"By that point, we felt like we had done what we were going to do. It was basically a fun band to start out with that went way further than we had ever imagined," says Friedl. "We were getting on each other's nerves. We're all friends, then and now, but we were having to come up with stuff and not really feeling like it anymore. It turned into a job."
Throughout the band's existence and Friedl's five-year involvement with Shangri-La, Goner released seven-inch singles for bands such as New Orleans' Royal Pendletons, Japanese firebrands the Magnitude 3 and Gasoline, the named-for-the-ages Johnny Vomit & the Dry Heaves (Jack Yarber and future Squirrel Nut Zipper Jimbo Mathus' high school band), and the debut single by the Reatards, a teen band led by Memphian Jay Lindsey, who would go on to form the Lost Sounds.
At the same time, Friedl was publishing an informative, caustic, and hilarious fanzine called Wipeout! Financial considerations forced Friedl to take a short hiatus from releasing records, but he started the Goner Records Web site in 1998, transferring his writing drive to an online format, selling his own releases by mail order, distributing records -- and birthing the now-infamous Goner message board.
"He sort of turned Wipeout! into the site. Our thing with the site and bulletin board is that we try to be inclusive rather than exclusive," Ives says. "No one is really moderating or editing the message board."
Broken up into four forums -- "Goner Records," "Memphis," "Upcoming Shows for Goners Everywhere," and the most popular, "????" -- the Goner board has grown into an on-line collective of the brilliant, idiotic, and ridiculous. It would be difficult to name a subject that hasn't been broached, usually in an irreverent manner. Threads about local and national politics, books, movies, comedy, sports, hangovers, food, restaurants, bowel movements, great television, horrible television, fashion or lack thereof, general bad behavior, and the occasional incendiary and cruel insult can all be found. As you read this, it's a safe wager that someone has just started a thread about what is right or wrong with this article.
"The good thing is that a thread will start about the best fried chicken in town and end up talking about the history of water management in Memphis," Friedl says. The ensemble cast of regular and semi-regular posters, some clearly addicted to the board (on a naive employer's dime, in many cases; one thread was about how the number of posts drops off after 5 p.m.) runs the full sweep of gifted wit and pop-cultural literacy to insufferable inanity.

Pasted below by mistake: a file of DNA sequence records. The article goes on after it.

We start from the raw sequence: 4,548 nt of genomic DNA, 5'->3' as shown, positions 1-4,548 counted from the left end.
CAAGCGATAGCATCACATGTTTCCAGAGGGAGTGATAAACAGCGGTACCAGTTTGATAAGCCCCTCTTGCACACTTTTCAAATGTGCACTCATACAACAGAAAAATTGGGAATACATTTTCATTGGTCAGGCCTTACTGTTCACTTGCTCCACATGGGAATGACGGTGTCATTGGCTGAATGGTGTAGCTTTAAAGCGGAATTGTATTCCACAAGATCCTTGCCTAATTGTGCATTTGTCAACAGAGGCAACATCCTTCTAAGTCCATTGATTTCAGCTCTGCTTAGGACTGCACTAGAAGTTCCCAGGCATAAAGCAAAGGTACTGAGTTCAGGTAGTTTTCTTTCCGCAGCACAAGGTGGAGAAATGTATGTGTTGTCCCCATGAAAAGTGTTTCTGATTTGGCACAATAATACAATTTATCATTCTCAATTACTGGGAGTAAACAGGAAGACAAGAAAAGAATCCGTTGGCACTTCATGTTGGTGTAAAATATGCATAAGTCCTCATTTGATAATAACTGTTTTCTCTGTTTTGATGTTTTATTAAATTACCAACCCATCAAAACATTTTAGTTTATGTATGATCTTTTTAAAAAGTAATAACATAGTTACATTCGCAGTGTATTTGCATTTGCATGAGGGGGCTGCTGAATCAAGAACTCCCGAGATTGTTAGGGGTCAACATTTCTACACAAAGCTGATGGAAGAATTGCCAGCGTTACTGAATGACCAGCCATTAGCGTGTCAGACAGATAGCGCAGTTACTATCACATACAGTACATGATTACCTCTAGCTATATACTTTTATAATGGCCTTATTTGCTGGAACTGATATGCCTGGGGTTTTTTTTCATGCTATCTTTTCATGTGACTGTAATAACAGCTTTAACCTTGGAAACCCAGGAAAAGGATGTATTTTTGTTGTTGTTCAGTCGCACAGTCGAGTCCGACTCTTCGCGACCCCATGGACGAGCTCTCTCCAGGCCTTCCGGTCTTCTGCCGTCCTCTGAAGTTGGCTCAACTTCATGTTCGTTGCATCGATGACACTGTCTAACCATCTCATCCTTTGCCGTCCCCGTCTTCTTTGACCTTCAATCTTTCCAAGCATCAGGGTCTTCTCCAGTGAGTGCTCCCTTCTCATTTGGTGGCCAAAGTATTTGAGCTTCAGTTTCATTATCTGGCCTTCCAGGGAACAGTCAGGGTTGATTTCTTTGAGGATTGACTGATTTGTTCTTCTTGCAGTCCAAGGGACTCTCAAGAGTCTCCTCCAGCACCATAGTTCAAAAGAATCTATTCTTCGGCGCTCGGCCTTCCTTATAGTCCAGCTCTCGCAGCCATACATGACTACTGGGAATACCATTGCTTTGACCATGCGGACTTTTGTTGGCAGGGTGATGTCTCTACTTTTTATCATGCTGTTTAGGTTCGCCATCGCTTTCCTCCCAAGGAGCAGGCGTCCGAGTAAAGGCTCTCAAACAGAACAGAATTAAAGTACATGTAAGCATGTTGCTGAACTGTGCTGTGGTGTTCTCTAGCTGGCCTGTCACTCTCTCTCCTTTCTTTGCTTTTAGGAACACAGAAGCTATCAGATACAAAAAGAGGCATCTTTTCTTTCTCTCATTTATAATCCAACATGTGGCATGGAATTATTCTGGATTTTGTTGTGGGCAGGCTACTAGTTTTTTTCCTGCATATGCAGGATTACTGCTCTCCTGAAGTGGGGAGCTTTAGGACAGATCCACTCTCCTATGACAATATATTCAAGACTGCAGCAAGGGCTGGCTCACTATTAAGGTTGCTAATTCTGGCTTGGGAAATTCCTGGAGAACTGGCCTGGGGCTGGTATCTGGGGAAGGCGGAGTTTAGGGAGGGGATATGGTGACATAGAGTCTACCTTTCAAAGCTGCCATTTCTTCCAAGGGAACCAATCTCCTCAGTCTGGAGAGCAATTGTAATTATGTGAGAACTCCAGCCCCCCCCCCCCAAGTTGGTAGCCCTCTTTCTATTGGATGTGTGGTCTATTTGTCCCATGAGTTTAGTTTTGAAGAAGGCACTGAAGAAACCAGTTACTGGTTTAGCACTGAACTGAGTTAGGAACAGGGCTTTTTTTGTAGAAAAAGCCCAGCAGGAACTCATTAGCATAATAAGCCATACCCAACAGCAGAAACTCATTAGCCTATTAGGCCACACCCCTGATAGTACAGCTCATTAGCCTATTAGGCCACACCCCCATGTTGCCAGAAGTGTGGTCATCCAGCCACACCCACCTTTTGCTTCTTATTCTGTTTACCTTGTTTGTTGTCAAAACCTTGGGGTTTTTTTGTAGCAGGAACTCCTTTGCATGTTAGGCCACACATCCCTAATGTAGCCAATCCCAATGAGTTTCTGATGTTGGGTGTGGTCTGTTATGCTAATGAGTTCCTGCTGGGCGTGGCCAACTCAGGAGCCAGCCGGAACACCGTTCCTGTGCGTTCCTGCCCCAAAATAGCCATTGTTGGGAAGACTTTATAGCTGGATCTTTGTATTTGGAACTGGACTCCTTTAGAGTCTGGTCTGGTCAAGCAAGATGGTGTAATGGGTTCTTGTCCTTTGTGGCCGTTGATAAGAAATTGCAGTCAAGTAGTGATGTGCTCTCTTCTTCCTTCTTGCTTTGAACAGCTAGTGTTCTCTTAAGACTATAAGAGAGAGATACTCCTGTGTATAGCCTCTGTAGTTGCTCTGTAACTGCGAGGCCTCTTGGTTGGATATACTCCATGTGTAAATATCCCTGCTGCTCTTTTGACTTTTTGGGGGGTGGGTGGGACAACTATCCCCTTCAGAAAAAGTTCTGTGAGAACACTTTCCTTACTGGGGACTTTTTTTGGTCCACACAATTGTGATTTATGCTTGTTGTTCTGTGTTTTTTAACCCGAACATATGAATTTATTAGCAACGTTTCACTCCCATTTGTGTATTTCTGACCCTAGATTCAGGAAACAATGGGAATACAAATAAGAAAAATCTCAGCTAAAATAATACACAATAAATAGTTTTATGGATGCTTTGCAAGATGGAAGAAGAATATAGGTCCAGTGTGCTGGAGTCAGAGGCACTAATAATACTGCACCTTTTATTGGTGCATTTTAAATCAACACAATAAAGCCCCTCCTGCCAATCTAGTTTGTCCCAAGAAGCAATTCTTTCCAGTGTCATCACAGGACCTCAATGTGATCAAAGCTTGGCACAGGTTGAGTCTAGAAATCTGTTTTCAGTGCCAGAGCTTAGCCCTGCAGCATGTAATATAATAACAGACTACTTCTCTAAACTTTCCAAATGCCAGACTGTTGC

"The message board developed its own culture. It runs itself. If it's going in a bad way, someone can put one post up that kind of rights it," says Friedl. "We're really lucky to have some smart and funny people who post things, and they riff off of one another. If we didn't have a few people like that on there, it would just devolve into something you wouldn't want to read. People love to see what they type on the computer show up on the screen. I guess that's it."
Another more recent demonstration of fanaticism is getting a Goner tattoo. The idea was half-jokingly volunteered that "free Goner releases for life" would be awarded to anyone who inked themselves with the label name. Now, take two clicks into the Goner site and you're greeted with the current lineup of those who've made a permanent commitment, including a bottom-lip tattoo and one on a left (male) butt cheek.
Sherry Cardino, of Austin, Texas, proudly displays the word "Goner" outlined by the border of her home state. "Definitely the most appealing part of Goner is the sense of community that surrounds all aspects of it," Cardino says. "When the idea was proposed, it was just too funny to pass up."
"When I saw the first Goner tattoo, it really was ... weird," Friedl says. "I don't want my cousins to see that and start getting Goner tattoos. My family would never talk to me again."
Ives thinks there are good things and bad things about the tattoo phenomenon. "Anytime you have people that are going to go that far, it's a little surprising," he says. "You don't really know why it's happening. You'd like to think that it's all because you're doing a great thing."
Between 1998 and 2003, Goner releases slowed but included full-length LPs by the Reatards (Teenage Hate) and the Bad Times, a misanthropic, true-to-its-name group featuring Jay Lindsey, King Louie Bankston, and Friedl.
Friedl worked several jobs, formed a new combo (The Dutch Masters, with the Cool Jerks' Scott Rogers), and planned the Oblivians reunion -- another festival of sorts, with shows booked around the Halloween night blowout. Ives' Final Solutions released a single and a full-length LP (on Nashville's Misprint Records) and gained popularity through reliably chaotic live shows.